When I graced Bell’s Eccentric Café with my presence at 9:30pm last July 13th, I counted around 30 people or so, not including the employees or the merch guys. Then, it was like someone turned on a slow, yet steady faucet of humans that was draining into the venue. I stopped keeping track at about 100, which was somewhere in between the time I soaked my elbow in beer, watched somebody try to order four Budweisers, and heard the first chords strummed by Combat Corduroy for their self-titled album release show.
These guys have been a staple in the Kalamazoo scene for some time, and as we’ve pointed out before, are typically up to some pretty cool stuff. And they still are, as is apparent in their newest album, which was released in spite of the inherent obstacles life throws at a group of individuals trying to create art together.
“Jon and I have been dragged through the dirt and somehow found the right people to keep Combat Corduroy alive,” said Logan Castle, lead vocalist and guitarist for the group. “When half of your band quits, your van blows up in New York, and you spend your last dime on the U-Haul to get you home, life seems like it’s trying to tell you something.”
But they have endured, and through their commitment to the music have established a solid reputation in the West Michigan music scene, and as was apparent in the attendance at their album release show, are commanding a loyal following of fans.
The show itself started as many do, with everyone located everywhere except directly in front of the stage. But eventually the band got everyone warmed up, probably with a little help from the gallons of Oberon I witnessed being ordered, and it was full on “let’s enjoy some music and have a good time.” And so it was.
I received my copy of the new album while I was there, and noticed what I actually was holding was a limited edition, personally numbered, autographed copy that was specifically and exclusively released to those in attendance. Mine is numbered 33 out of 400, so statistically speaking, if you even have a copy, I have a lower number than you do. And whenever they become collectors items, I think that will be relevant. Probably. I didn’t bother to look it up.
The original intent with the new album was for it to be another self-produced endeavor, but they eventually decided to enlist some outside help, and did so with producer and engineer Eric Garcia.
“We quickly realized the beauty and advantages that come along with having a legitimate, professional sound engineer and producer working with us,” said Jon Petro, the band’s drummer. “Once we really stepped back and trusted Eric and allowed him to fully take the reins on the project and have as much creative input as he needed, I think the first thing we all realized is the amount of stress and weight that was removed from our shoulders with him in control. Because before, the recording process had always forced us to be heavily involved in so much of the technical aspects of everything that it often got in the way of the creative process.”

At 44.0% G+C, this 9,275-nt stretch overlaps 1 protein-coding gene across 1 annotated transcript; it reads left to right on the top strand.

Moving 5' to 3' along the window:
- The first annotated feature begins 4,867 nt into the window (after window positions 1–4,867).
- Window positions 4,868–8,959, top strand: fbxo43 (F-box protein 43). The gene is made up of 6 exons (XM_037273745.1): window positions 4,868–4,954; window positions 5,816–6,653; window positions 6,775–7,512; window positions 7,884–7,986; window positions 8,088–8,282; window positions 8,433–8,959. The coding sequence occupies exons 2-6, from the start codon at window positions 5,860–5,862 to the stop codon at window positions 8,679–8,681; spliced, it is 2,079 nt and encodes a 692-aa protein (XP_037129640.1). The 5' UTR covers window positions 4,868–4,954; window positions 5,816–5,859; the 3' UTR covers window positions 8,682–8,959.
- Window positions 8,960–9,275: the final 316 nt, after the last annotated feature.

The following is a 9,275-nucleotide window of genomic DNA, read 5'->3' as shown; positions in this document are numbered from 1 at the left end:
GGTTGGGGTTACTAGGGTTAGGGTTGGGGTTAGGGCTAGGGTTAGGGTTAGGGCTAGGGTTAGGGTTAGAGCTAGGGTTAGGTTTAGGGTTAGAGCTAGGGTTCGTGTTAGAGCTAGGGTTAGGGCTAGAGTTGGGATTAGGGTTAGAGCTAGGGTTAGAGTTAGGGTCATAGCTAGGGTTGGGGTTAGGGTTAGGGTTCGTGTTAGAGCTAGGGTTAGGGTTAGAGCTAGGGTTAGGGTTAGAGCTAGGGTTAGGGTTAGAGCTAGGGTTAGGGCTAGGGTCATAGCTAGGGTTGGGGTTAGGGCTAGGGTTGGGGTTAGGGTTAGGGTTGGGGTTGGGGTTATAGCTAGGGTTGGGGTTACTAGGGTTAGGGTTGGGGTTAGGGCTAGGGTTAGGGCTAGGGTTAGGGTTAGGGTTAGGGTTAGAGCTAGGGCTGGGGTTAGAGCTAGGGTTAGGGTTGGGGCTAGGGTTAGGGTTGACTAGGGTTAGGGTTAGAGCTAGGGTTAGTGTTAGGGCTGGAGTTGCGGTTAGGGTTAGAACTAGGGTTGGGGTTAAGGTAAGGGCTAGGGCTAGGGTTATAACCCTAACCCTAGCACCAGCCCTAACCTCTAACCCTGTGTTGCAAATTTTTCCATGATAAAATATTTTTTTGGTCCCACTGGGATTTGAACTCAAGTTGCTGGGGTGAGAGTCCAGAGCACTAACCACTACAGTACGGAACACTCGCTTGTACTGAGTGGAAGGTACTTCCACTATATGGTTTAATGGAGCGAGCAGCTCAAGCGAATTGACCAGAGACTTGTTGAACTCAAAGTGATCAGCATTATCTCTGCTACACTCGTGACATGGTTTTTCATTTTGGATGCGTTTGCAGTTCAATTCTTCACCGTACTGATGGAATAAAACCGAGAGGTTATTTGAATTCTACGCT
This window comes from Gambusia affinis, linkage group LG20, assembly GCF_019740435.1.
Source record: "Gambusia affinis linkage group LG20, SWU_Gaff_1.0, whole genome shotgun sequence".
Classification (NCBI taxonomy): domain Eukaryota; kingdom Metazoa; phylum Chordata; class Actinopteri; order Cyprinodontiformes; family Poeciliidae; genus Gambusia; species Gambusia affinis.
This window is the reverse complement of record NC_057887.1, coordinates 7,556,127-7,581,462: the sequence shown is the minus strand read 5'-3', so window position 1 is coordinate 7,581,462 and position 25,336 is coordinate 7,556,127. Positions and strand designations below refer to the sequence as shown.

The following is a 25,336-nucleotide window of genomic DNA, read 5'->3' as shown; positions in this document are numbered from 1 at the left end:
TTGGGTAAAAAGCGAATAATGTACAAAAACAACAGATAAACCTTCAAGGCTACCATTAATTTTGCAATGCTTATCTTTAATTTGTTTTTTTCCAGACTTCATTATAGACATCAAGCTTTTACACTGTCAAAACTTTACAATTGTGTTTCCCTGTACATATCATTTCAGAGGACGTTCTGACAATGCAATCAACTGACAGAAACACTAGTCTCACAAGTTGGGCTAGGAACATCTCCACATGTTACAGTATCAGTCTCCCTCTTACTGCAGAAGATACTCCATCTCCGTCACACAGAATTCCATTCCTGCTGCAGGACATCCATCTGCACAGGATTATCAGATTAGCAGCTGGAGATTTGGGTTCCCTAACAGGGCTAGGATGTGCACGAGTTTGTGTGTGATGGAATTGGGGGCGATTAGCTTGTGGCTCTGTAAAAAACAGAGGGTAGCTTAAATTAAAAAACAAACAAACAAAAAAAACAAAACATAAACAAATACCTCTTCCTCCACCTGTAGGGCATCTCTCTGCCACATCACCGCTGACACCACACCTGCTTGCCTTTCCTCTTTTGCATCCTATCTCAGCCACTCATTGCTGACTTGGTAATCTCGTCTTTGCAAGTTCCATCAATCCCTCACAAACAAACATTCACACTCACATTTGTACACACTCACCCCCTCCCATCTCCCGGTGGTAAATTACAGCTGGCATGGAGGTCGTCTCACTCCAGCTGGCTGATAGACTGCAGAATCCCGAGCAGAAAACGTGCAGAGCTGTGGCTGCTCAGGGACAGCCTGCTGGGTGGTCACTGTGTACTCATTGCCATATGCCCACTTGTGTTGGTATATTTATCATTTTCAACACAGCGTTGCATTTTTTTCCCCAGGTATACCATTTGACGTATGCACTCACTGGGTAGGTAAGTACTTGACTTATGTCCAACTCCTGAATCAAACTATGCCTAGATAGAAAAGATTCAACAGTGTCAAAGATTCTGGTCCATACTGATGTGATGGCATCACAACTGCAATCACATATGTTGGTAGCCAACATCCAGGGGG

“It is really hard recording an album without an outside mediator there to handle the tedious craft of working the boards,” Castle explained. “Having an amazingly talented guy like Eric Garcia behind the wheel we were finally able to concentrate solely on the music.”
And it shows in the end product.
“Eric really grasped our concept,” Castle continued. “He actually came out to some shows to experience our live show, to hone in on what the album should really sound like,” he said. “When I first heard the completed album I was completely overwhelmed. This was the sound that I have always hoped for.”
In short, it’s a rock album. Sometimes with more of a folky feel, like with the opening track “Sunshine,” and others that feel more heavy or driven, like “Backwoods” and “Dream.” And the stories behind the songs run the gamut from family troubles to…well, girls.
“‘Sunshine’ is the encapsulation of my ideal day,” Castle said. “Waking to a beautiful woman, feeling the day warm as you open your eyes to the sun shining through your window glowing off of her body, hoping for the best and living in the free world. I also really like ‘Luck.’ It is a story of my trip to a Bassnectar concert and finding some passion along the way.”
But it’s not all lady-related. Sometimes the tone is a bit more somber.
“’13 Hours’ holds a dear place in my heart,” said Castle. “It’s about my family having to leave me in Kalamazoo because of unforeseen layoffs. I went to Western Michigan University and my family went to North Carolina.”
But through everything, it’s all brought them to this point, and this album, which really captures Combat Corduroy.
“Writing this album was a real treat,” said Castle. “Working with this caliber of musicians is every songwriter’s dream.”